Obama visited Pakistan in 1981

Jul 25, 2013

NEW YORK: Democratic presidential hopeful Barack Obama has cited a 1981 visit to Pakistan while he was a college student in a bid to counter rivals’ accusations that he lacks foreign policy experience.

1069311_695414880483902_715848155_n

He spoke of his trip to Pakistan while speaking to supporters at a fund-raiser in San Francisco on Sunday night, according to a dispatch in The New York Times on Thursday. 

Senator Obama, an African-American, also made reference to his ties to relatives in poor villages in Kenya and the years he spent growing up in Indonesia, and says he has real-life experience of foreign countries.

In 1981, Obama visited his mother and sister Maya in Indonesia and then travelled to Pakistan. According to Obama, he was in Karachi for about three weeks and then visited Hyderabad in India.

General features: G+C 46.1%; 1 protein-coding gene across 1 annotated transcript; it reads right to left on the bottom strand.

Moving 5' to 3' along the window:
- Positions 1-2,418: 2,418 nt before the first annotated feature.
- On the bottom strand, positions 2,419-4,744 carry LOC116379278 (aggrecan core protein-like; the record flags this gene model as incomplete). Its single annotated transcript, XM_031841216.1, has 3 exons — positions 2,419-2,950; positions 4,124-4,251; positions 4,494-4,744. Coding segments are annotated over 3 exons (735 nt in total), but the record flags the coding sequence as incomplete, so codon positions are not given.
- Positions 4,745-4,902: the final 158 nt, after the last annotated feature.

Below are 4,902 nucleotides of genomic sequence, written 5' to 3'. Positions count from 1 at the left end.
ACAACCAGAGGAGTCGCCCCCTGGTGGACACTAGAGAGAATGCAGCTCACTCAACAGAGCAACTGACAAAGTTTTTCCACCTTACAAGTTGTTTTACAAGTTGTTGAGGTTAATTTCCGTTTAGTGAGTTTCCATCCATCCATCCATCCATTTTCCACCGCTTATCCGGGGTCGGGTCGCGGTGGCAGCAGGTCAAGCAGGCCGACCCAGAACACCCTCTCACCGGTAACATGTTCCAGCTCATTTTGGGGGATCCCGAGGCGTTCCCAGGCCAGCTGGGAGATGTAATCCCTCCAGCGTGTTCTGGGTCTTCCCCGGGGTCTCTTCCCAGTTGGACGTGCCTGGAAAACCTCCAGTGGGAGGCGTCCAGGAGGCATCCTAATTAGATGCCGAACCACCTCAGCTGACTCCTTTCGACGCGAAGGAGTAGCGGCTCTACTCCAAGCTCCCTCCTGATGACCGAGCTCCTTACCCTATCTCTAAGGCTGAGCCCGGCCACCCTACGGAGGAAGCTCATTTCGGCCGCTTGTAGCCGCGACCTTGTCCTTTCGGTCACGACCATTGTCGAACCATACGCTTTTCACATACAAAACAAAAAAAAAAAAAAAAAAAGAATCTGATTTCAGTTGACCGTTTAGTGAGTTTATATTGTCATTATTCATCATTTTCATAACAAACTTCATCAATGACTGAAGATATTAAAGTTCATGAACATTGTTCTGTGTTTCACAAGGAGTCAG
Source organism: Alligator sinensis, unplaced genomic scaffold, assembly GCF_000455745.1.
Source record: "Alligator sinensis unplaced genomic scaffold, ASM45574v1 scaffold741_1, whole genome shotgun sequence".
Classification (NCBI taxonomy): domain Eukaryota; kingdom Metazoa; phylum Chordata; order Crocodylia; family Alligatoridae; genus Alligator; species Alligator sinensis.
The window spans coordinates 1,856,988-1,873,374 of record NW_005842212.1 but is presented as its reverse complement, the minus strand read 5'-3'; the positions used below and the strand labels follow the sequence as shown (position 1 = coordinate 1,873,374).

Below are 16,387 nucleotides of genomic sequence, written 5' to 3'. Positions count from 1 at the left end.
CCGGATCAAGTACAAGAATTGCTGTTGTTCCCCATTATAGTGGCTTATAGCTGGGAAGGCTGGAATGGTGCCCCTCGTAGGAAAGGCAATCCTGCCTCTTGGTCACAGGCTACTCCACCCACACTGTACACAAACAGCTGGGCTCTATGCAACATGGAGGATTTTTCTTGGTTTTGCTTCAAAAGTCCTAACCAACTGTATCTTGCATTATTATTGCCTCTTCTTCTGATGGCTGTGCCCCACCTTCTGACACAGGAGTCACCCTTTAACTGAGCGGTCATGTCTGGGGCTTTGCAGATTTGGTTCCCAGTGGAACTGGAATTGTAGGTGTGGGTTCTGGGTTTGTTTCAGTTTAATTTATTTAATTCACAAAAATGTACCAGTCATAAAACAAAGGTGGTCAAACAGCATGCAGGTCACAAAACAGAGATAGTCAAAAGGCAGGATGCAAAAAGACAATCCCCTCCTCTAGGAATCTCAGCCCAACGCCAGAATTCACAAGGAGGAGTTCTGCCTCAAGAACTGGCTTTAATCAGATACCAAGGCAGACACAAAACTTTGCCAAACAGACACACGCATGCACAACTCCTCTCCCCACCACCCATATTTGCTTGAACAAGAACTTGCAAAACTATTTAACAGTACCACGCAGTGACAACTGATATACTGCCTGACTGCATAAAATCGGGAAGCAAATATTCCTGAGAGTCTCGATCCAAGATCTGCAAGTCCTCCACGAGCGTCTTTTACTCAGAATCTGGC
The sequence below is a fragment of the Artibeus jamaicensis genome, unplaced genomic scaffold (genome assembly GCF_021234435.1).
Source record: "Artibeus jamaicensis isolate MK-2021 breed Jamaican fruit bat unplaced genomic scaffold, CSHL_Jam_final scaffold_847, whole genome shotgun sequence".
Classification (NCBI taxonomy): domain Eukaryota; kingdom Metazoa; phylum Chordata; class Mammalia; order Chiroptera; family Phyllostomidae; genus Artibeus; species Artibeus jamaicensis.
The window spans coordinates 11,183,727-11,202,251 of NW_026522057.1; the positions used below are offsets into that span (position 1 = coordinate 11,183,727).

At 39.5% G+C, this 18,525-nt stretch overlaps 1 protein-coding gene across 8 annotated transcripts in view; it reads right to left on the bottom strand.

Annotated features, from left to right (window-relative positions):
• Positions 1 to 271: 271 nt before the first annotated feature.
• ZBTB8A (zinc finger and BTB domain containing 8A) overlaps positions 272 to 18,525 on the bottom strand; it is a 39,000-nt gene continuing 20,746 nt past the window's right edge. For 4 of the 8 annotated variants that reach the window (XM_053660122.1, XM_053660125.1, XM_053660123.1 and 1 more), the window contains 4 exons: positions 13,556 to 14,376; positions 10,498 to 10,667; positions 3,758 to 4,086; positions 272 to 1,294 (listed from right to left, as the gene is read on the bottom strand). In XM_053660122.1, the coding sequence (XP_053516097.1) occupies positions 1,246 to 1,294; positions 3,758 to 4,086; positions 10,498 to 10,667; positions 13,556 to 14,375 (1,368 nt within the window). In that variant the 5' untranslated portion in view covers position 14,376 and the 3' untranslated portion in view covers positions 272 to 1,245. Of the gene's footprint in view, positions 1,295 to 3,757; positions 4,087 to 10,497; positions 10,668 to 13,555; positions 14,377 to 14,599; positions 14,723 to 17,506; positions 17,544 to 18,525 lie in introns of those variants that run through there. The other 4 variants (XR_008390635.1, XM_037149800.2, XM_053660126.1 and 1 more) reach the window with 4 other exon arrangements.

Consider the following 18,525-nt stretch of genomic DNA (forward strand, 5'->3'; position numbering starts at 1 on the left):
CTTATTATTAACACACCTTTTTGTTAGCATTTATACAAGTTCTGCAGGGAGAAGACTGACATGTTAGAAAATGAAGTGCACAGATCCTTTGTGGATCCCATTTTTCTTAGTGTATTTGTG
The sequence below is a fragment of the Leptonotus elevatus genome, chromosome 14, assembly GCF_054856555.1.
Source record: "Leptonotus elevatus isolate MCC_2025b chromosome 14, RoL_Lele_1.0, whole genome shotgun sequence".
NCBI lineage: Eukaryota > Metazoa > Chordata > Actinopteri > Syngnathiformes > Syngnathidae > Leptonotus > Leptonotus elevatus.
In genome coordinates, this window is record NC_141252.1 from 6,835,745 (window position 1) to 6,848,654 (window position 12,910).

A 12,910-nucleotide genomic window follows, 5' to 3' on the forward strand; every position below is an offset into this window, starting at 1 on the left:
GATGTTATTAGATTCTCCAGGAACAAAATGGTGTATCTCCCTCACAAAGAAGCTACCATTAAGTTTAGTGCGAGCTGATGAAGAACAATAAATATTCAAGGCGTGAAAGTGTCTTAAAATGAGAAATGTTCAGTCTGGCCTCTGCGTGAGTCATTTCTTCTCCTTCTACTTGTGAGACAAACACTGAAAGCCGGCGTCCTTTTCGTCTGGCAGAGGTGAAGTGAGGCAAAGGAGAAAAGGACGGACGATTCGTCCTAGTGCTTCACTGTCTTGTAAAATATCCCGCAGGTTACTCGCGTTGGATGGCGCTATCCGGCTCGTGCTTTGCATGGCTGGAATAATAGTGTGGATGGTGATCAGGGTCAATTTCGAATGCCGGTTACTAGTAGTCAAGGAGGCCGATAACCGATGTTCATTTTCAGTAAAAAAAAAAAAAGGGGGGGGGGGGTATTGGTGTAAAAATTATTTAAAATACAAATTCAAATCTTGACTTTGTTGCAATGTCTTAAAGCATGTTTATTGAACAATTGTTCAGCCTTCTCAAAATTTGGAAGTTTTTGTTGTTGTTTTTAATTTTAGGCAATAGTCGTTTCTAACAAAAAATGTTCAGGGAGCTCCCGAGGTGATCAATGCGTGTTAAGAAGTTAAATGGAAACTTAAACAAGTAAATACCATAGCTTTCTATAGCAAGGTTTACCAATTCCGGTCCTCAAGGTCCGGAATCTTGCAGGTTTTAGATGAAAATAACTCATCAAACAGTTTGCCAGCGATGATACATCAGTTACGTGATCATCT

In Karachi, he stayed with the family of a college friend, Muhammad Hasan Chandoo.

Chandoo is now a self-employed financial consultant, living in Armonk in Westchester County, New York. When contacted, Chandoo said that he would not comment about his relations with his “friend”.

According to The Times, he has donated the maximum, $2,300, to Obama’s primary campaign and an additional $309 for the general elections.

During the speech, Obama said that because of his trip to Pakistan, “I knew what Sunni and Shia was, before I joined the Senate Foreign Relations Committee.” During his years at Occidental College, Obama also befriended Wahid Hamid, a fellow student who was an immigrant from Pakistan and travelled with Obama there, the Obama campaign said.

Hamid is now a vice president at PepsiCo in New York, and according to public records, has donated the maximum $2,300 to the Obama campaign and is listed as a campaign fundraiser. Hamid was not available for comment as he is travelling abroad, his office said.

With the war in Iraq and extremism among the top issues in the campaign, all three of the presidential contenders have sought to emphasise the value of their very different foreign policy credentials. app